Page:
Tag Archives: Song of Solomon

Three on a Theme for Valentine’s Day: “Love” Books by Natalie Diaz, Maile Meloy and Jane Smiley

This post is an annual tradition for me, somehow.* Love, whether erotic, romantic or familial, turns up in the titles of these three works by women writers: poems, short stories and a novella.

 

Postcolonial Love Poem by Natalie Diaz (2020)

Diaz, raised on a Mojave reservation in California, won a Pulitzer Prize for this honey-thick exploration of queer Native American identity. There are lustful moments aplenty here—

My lover comes to me like darkfall—long,

and through my open window. Mullion, transom. […]

I keep time on the hematite clocks of her shoulders.

(from “Like Church”)

—but the mineral-heavy imagery (“the agate cups of your palms …the bronzed lamp of my breast”) is so weirdly archaic and the vocabulary so technical that I kept thinking of the Song of Solomon. Not that there’s anything wrong with that; it’s just not the model I expected to find.

So I ended up preferring the forthright political poems about contemporary Native American life. Police shootings, pipeline protests: it’s a fact that her people are disproportionately persecuted (see “American Arithmetic”). Her brother’s drug abuse and mental illness also form a repeating subject (e.g., “It Was the Animals”).

The collection is as much of a love poem to land as it is to a woman, with water bodies described as affectionately as female bodies. “The Colorado River is the most endangered river in the United States—also, it is a part of my body” is the opening line of “The First Water Is the Body”; see also “exhibits from the American Water Museum.”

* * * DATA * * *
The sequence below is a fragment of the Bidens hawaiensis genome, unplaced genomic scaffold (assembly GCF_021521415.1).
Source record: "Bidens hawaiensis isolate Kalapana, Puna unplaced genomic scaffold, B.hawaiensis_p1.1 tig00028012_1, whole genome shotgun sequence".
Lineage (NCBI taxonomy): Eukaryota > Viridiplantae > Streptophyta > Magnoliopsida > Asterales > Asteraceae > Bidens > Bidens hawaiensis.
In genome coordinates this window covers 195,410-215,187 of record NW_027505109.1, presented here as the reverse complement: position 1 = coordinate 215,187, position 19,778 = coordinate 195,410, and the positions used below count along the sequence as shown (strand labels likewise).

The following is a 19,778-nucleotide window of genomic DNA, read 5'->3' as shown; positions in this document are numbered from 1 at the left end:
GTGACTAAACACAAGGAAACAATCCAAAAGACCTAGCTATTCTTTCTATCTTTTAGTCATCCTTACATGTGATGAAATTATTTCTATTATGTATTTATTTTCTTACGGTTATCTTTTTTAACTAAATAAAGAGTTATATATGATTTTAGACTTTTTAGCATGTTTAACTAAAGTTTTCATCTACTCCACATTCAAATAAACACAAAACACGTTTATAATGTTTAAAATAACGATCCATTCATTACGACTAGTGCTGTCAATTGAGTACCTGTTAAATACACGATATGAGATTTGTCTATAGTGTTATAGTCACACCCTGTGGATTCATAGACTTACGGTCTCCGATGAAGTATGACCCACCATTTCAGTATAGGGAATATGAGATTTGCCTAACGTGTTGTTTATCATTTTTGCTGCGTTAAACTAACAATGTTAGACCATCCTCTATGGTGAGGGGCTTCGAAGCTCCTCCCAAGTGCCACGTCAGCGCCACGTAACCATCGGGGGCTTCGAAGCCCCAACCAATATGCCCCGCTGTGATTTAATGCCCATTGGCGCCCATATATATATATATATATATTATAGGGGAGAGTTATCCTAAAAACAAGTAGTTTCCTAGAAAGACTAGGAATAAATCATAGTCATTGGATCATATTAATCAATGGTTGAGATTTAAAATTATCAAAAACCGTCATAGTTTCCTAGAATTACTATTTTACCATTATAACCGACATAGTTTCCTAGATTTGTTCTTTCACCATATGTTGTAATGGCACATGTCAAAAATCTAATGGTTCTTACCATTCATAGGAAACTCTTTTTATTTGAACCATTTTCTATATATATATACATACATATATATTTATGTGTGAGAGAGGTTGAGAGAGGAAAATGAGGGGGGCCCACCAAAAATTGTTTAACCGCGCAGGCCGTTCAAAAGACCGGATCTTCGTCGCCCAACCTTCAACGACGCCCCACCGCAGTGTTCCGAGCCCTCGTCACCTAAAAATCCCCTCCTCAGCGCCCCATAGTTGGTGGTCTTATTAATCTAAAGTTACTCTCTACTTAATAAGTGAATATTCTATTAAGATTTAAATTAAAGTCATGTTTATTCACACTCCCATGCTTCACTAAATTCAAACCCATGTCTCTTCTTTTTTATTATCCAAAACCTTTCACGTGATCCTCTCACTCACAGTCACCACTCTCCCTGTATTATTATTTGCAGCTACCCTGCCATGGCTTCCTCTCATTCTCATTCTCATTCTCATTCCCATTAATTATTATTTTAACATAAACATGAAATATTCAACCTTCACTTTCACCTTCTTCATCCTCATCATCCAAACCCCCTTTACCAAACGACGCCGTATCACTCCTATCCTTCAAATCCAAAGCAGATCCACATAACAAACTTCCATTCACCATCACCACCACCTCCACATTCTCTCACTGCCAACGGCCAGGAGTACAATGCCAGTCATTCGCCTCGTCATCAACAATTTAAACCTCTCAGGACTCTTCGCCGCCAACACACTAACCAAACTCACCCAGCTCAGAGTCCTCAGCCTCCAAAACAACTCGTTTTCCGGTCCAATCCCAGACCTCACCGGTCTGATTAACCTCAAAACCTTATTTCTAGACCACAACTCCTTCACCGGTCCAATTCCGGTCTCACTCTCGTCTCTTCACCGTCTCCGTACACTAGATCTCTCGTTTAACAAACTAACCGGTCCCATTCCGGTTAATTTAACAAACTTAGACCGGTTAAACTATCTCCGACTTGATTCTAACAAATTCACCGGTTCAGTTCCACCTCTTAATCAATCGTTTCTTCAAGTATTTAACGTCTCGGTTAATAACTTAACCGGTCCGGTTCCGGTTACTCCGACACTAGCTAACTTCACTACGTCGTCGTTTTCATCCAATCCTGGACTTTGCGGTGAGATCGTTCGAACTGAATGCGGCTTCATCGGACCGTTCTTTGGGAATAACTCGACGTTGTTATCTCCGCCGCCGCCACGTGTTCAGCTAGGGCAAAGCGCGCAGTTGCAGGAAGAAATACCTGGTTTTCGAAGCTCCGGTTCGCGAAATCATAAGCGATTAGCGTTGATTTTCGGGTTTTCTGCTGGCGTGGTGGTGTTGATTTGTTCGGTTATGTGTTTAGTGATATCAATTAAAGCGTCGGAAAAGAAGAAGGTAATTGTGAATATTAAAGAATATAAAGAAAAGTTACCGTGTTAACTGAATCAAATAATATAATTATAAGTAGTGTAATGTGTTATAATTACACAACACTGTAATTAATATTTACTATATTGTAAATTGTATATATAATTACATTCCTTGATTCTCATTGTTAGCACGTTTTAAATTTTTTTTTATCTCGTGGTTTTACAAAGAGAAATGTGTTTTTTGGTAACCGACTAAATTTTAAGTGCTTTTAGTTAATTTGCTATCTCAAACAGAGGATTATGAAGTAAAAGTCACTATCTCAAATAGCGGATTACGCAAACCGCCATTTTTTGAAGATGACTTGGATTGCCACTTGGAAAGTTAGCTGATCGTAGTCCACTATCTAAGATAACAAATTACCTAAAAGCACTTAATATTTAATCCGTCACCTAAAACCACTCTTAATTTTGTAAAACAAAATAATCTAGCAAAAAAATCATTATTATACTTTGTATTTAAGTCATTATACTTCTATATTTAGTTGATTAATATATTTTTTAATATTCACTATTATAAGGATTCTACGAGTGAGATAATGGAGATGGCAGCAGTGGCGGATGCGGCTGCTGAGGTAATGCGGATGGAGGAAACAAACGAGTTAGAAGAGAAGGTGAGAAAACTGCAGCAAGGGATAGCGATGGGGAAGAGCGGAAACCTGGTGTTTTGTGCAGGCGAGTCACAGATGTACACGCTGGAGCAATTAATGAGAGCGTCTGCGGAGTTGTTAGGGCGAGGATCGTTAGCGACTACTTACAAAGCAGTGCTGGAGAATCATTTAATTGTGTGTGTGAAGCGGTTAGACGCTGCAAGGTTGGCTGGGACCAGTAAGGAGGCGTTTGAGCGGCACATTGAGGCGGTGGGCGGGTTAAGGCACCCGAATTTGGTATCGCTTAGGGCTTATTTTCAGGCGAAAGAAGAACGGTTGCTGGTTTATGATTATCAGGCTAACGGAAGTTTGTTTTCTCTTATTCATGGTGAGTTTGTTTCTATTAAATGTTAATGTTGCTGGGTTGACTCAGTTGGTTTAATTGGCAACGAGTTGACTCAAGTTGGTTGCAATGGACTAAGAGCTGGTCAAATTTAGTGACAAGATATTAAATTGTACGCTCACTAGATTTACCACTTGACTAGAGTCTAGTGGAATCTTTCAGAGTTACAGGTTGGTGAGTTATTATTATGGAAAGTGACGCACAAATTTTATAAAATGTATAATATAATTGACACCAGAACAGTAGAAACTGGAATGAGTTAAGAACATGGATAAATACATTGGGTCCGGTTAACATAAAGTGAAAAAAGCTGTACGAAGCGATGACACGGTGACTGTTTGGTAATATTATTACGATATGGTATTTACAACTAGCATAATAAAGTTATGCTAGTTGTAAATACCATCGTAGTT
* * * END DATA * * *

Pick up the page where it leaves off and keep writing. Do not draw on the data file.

My favourite single poem, “If I Should Come Upon Your House Lonely in the West Texas Desert,” is sexy but also, charmingly, features echoes of “Goldilocks and the Three Bears”:

I will swing my lasso of headlights

across your front porch,

 

let it drop like a rope of knotted light

at your feet.

 

While I put the car in park,

you will tie and tighten the loop

 

of light around your waist—

and I will be there with the other end

 

wrapped three times

around my hips horned with loneliness.

 

[…]

 

I will lie down in you.

Eat my meals at the red table of your heart.

 

Each steaming bowl will be, Just right.

I will eat it all up,

 

break all your chairs to pieces.

(New purchase, Awesomebooks.com)

 

Half in Love by Maile Meloy (2002)

Meloy’s was a new name for me when I picked this up as part of a bargain secondhand book haul last year, but she’s actually published 10 books and is esteemed in literary circles; Ann Patchett even dedicated her latest release, These Precious Days, to her.

Meloy is from Montana and most of the 14 stories in this, her debut collection, are set in the contemporary American West among those who make their living from the outdoors, diving to work on hydroelectric dams or keeping cattle and horses. However, one of the more memorable stories, “Aqua Boulevard,” is set in Paris, where a geriatric father can’t tamp down his worries for his offspring.